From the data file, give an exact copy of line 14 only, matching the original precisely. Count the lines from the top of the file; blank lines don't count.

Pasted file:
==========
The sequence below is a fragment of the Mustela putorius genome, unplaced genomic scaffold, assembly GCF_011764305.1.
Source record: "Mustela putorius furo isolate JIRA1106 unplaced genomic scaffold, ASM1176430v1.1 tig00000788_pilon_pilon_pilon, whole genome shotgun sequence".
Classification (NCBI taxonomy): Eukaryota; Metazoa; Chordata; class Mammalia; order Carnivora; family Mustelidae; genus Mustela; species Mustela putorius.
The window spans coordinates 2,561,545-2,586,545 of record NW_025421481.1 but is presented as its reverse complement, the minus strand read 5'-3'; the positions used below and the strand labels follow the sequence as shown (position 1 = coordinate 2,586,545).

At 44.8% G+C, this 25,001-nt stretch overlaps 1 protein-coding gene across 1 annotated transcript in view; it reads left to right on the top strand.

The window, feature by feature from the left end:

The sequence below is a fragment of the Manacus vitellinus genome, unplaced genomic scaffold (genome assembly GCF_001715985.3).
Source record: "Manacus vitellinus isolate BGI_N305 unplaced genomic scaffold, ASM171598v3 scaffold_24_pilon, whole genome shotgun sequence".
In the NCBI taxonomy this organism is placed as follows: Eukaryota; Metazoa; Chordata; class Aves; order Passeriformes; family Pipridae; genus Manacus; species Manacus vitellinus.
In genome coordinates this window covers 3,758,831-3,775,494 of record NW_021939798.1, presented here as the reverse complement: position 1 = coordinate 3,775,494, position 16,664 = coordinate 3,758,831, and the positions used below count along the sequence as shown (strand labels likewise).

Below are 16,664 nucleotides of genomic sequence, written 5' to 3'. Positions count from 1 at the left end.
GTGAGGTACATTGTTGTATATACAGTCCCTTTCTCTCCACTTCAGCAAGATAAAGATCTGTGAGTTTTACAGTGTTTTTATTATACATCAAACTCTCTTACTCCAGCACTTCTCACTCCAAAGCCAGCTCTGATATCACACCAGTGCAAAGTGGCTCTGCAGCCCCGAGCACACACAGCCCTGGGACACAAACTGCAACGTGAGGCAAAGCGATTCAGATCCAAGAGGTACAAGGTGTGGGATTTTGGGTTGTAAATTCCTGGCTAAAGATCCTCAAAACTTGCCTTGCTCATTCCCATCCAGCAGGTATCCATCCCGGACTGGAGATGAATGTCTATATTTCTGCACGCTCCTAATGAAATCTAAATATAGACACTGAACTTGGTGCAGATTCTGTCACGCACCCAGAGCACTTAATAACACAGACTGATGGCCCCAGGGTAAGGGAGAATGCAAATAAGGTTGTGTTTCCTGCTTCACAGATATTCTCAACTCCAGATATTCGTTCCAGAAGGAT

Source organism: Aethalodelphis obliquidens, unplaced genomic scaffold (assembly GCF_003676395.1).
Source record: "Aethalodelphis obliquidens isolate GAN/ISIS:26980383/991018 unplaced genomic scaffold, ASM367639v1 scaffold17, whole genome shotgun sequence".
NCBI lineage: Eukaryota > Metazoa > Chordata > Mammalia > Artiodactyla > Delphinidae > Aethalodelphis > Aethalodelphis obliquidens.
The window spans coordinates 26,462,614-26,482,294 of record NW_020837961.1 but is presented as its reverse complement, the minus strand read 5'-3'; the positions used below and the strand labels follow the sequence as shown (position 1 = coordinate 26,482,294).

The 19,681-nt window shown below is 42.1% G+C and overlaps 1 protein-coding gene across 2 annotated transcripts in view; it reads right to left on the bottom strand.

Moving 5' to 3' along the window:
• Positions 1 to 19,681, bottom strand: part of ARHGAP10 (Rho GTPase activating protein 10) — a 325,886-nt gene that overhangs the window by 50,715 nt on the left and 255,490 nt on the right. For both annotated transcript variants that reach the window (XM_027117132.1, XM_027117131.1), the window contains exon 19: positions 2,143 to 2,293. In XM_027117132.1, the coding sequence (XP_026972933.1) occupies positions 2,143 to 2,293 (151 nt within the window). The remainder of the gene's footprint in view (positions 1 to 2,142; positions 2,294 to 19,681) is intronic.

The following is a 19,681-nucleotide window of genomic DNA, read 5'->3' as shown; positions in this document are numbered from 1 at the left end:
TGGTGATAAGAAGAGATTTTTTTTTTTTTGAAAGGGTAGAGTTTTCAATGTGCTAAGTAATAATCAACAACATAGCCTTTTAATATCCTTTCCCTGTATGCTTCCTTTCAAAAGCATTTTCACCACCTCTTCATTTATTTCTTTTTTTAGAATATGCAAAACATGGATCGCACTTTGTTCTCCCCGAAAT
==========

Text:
Source record: "Aethalodelphis obliquidens isolate GAN/ISIS:26980383/991018 unplaced genomic scaffold, ASM367639v1 scaffold17, whole genome shotgun sequence".